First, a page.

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College of Business, Tennessee State University


My dictionary defines a shill as a person "who poses as an innocent bystander to help a confidence man win over a prospective victim."1 The Sudanese system of informal credit, known as shei/ 2 credit, has been described by many academic writers as an exploitative, usurious form of lending, much as Tayeb Salih implies about the loan transaction between Masood and the grandfather. These writers argue that an important cause of the persistence and deepening of poverty is the monopolistic position of village lenders. But is that really what the sheil is? Or has the sheil been misrepresented in order to be consistent with a broader perspective about the nature of Sudanese rural society? That is, might not the sheil be a shill for these writers, in the sense that it is posed, wrongly, as a metaphor for the personalistic exploitation they see as pervading rural society. Realizing this, we might hesitate to agree with the broad-brush characterizations that have justified misguided and counterproductive policies.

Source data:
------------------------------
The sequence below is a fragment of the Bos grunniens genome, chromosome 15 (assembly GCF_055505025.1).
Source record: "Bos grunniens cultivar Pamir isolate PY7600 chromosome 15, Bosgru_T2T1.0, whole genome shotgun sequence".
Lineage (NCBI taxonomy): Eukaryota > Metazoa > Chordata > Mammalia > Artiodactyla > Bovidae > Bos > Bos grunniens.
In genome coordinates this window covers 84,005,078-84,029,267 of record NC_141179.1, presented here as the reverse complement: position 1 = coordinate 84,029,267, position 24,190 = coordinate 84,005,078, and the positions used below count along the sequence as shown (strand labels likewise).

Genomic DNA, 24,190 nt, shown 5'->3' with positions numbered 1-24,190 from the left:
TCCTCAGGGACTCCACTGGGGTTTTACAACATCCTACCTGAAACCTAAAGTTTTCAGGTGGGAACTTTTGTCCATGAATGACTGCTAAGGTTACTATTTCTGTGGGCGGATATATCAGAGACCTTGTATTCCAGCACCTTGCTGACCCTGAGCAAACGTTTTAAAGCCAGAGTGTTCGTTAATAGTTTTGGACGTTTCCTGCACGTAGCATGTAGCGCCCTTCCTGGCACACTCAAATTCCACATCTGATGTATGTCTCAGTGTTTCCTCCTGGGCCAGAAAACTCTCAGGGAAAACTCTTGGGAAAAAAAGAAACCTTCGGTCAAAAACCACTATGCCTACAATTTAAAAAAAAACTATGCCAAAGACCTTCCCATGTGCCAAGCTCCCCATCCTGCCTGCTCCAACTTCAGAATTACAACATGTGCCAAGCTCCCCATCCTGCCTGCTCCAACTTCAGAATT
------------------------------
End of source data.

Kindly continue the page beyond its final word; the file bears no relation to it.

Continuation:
Copyright © 1993 College of Business, Tennessee State University. Reprinted with permission.

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